The publication 'Identify: Basic Principles of Identity Design in the Iconic Trademarks of Chermayeff & Geismar' looks back at the last half century of work by Chermayeff & Geismar, the design studio behind many of the world’s most recognizable trademarks: Chase Bank, the Library of Congress, NBC, National Geographic, PBS, Showtime, and many others. Established in 1957, the firm helped pioneer the modern movement of idea-driven graphic design, and its projects span every discipline, including visual identities, exhibitions, print and motion graphics, and art in architecture. Print Magazine talked to Ivan Chermayeff, Tom Geismar, and Sagi Haviv, about swooshes (never!), whether Paul Rand shares responsibility for Enron (no), and who is really the boss (none of them).
A picture might be worth a thousand words but a good logo is a promise. Graphic design should be functional, in an accessible form....
'I Wonder' is a book that turns heads. As I read it on rail journeys to and from work, I notice many people around me sneaking glances at it, wondering what this sumptuously decorated tome was. Theirs is an entirely appropriate response to a book of essays by the Canadian artist Marian Bantjes, beginning with one on the sense of wonder, then turning into a journey of contemplation on subjects ranging from honour and remembrance to hideous signage in Saskatoon, a city in central Canada, and Santa Claus.
American typographer Jessica Hische tells us everything about typography, we learn about her work, life and what she enjoys in her spare time. “Jessica Hische’s work combines equal parts design, typography, illustration, brown sugar, and heavy cream.”
Aileen Kwun and Bryn Smith have interviewed 20 of the greatest in 20th-century design for their new book that covers the waterfront - from...
As part of their 2011 graduation projects from Berghs School of Communication in Stockholm students dissected, discussed, learned and listened how overcoming the fear of failure is the only path to take if you're aiming for success. Video interviews with Milton Glaser, Stefan Sagmeister, Michael Wolff, Wally Olins, and 12 other creatives.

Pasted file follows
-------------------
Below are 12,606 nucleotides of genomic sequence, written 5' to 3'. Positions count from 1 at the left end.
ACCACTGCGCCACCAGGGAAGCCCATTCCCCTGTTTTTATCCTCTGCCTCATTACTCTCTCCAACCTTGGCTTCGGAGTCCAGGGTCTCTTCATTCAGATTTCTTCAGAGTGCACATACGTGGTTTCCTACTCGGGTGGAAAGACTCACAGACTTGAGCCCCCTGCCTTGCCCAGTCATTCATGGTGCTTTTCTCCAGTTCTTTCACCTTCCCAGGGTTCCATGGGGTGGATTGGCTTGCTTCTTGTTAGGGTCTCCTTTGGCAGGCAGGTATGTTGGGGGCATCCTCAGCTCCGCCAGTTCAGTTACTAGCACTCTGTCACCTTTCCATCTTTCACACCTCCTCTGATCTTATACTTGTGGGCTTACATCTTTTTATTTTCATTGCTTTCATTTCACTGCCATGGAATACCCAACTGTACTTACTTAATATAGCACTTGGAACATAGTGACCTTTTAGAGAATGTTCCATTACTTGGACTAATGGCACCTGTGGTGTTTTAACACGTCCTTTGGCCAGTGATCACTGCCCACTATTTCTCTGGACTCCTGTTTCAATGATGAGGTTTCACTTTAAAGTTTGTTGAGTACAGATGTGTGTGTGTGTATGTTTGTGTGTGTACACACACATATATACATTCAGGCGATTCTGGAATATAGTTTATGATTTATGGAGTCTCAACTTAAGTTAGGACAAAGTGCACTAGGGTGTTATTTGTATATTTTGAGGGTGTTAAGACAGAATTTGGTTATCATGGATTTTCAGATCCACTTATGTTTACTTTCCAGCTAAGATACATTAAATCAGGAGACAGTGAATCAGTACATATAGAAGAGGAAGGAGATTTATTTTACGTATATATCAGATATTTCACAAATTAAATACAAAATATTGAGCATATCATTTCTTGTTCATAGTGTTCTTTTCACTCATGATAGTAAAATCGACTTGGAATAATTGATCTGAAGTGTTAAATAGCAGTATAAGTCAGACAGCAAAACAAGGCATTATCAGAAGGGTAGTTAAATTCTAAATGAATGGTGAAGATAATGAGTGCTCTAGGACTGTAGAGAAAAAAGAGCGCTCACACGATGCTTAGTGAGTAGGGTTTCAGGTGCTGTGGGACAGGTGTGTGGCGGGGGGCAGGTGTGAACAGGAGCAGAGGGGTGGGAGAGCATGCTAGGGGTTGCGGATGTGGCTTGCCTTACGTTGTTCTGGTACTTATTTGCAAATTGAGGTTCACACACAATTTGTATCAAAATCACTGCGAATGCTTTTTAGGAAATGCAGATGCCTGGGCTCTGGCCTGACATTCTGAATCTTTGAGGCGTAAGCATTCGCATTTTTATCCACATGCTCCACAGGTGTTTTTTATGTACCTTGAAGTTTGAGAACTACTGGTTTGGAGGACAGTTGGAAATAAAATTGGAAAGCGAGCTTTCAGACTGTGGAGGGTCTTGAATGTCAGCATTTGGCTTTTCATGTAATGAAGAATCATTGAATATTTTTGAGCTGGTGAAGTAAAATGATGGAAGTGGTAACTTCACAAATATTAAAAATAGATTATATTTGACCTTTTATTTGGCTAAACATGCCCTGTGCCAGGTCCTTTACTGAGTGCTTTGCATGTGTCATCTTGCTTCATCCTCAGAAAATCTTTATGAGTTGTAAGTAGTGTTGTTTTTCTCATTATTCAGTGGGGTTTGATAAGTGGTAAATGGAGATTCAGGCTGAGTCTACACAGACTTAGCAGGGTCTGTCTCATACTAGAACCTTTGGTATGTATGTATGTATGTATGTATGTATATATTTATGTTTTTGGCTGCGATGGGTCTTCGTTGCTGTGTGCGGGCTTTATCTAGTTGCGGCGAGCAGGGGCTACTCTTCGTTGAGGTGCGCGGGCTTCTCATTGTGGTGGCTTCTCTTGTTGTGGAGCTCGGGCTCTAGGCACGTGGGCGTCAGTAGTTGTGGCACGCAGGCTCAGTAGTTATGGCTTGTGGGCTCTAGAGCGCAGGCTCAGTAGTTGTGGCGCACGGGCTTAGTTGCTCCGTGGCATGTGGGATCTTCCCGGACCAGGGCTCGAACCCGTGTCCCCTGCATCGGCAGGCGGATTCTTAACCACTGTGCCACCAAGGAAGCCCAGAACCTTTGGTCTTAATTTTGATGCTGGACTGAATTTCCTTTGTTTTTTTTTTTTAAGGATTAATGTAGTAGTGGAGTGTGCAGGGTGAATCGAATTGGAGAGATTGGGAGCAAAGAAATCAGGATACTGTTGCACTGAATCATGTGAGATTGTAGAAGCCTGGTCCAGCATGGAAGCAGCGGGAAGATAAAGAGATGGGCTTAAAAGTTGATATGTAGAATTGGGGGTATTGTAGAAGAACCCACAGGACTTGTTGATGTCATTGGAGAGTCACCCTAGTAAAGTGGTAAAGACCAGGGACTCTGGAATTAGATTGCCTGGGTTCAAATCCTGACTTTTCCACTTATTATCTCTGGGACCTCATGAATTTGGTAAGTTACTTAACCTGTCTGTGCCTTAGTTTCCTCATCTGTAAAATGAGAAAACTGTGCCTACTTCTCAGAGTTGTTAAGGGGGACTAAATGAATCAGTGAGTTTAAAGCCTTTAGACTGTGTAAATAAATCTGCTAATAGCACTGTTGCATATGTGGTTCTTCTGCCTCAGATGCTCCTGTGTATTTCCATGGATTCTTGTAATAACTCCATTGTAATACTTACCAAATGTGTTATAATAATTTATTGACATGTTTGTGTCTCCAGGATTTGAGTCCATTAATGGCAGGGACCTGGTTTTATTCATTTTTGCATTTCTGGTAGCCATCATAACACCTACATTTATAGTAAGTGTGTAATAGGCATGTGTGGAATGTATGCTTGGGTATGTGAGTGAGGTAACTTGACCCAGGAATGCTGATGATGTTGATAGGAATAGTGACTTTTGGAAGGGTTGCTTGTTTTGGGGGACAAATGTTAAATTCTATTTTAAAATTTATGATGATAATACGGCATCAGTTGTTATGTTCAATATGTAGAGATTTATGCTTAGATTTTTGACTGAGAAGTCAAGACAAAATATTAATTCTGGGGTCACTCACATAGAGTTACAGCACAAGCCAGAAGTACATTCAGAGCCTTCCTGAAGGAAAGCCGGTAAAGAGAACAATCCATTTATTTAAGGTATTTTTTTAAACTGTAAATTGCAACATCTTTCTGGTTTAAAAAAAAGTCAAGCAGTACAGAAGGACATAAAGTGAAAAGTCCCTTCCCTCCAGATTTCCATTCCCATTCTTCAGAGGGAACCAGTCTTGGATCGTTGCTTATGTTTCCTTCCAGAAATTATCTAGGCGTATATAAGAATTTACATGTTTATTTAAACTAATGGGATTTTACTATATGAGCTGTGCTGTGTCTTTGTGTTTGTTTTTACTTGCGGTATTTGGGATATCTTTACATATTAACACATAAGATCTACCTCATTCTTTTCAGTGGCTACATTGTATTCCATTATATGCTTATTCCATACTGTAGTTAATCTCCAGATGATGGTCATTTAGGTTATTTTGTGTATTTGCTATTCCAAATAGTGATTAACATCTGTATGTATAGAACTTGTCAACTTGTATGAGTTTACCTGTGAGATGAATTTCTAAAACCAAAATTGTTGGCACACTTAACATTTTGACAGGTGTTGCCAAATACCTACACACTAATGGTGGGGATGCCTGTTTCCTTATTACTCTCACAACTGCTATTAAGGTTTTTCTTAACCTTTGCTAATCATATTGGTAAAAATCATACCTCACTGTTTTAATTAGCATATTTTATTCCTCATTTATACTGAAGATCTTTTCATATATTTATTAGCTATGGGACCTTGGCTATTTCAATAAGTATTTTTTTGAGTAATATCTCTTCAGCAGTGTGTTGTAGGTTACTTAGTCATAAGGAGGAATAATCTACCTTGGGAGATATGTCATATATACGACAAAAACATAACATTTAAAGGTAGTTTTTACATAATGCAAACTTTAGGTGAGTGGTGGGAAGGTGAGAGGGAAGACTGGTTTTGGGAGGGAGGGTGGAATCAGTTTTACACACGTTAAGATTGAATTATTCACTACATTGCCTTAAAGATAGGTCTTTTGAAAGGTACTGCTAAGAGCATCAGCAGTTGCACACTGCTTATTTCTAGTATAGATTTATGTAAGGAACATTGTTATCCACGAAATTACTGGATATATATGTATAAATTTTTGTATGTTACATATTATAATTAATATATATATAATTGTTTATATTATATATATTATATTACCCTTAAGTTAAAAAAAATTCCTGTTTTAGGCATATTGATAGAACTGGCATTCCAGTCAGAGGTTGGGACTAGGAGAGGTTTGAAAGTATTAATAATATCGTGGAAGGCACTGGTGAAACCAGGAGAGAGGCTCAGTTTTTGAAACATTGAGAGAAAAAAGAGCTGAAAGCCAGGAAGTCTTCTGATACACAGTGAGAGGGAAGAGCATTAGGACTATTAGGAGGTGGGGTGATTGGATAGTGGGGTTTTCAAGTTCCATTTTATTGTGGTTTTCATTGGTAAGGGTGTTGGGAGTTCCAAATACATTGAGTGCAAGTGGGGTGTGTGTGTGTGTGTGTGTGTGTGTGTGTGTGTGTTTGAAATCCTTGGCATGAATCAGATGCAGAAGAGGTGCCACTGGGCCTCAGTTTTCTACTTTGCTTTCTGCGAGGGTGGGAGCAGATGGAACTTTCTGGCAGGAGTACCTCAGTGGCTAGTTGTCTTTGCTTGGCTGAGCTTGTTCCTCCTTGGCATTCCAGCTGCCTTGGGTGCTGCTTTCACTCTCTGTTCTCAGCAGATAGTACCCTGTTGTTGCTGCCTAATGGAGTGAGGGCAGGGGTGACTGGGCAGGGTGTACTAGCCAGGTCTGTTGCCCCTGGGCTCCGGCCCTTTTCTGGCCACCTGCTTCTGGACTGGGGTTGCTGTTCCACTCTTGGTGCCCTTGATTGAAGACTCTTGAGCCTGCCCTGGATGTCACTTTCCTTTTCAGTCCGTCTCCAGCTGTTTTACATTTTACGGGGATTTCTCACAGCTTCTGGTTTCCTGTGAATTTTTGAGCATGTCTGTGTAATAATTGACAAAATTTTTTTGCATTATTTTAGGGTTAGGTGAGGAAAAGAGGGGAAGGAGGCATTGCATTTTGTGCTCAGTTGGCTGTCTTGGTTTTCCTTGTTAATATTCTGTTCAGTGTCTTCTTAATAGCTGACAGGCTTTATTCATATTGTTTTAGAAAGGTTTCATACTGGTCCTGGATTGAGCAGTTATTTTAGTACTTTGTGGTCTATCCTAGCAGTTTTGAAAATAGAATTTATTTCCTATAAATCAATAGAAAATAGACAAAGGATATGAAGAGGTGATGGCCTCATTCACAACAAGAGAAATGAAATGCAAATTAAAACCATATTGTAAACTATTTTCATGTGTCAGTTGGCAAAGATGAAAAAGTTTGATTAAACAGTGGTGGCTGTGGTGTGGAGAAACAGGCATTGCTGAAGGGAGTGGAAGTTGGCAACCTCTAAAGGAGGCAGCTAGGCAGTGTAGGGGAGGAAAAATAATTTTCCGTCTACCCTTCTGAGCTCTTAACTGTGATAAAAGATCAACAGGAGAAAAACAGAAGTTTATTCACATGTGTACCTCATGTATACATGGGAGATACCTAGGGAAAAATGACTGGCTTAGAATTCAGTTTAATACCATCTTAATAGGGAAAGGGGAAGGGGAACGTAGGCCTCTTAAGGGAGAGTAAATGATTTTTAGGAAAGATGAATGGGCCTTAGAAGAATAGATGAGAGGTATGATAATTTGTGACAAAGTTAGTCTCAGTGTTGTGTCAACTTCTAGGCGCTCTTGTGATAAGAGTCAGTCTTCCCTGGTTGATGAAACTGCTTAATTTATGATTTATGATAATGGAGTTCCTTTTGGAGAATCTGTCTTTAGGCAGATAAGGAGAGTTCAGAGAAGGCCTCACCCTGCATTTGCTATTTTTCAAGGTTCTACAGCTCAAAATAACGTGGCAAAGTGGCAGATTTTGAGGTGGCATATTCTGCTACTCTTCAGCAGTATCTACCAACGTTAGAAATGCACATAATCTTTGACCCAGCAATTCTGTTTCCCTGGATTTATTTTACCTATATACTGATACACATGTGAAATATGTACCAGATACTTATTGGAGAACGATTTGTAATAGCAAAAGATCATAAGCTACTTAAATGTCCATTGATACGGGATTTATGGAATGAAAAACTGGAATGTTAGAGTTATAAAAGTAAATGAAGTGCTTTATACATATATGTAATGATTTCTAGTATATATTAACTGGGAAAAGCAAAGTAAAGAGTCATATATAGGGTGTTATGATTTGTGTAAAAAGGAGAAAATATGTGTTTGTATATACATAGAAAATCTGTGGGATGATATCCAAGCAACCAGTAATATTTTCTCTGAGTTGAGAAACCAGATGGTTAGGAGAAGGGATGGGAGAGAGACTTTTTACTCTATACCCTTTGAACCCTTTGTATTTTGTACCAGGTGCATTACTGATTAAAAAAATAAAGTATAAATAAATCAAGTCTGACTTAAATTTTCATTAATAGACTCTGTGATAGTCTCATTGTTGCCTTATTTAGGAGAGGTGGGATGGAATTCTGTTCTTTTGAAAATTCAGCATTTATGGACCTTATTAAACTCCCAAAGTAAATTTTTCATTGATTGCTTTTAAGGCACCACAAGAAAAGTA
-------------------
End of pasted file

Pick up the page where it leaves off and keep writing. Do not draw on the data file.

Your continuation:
Like all type designers, Akira Kobayashi believes that good typography reinforces the meaning of the text. He has a background in art and calligraphy and has been a freelance type designer for 18 years. Originally from Japan, Akira is a frequent speaker at type conferences and workshops in Europe, the Americas and Asia, and he has served as a judge in prestigious international type design competitions.
Since 1984, 85, the big story in design education has been the reworking of design curriculum. There has been a movement away from two main tracks: commercial formalism and the straightforward modernist program. Post-modernism has had an effect on design curriculum. I am thinking particularly of Cranbrook, Cal Arts, and RISD, where there has been a turning away from a purely formal approach to a more literary one.
The Toronto Symphony Orchestra’s ‘listening guides’ make use of symbols and morse code-like notation to aid the experience of a live performance. Hannah Chan-Hartley explains how she helps the TSO to visualise its repertoire.
Kurt Weidemann was one of the most influential typographers of the 20th century. Weidemann helped form the identities of companies such as Mercedes-Benz, Porsche, Zeiss, and Deutsche Bahn, changing their corporate designs not only for the better, but for the best.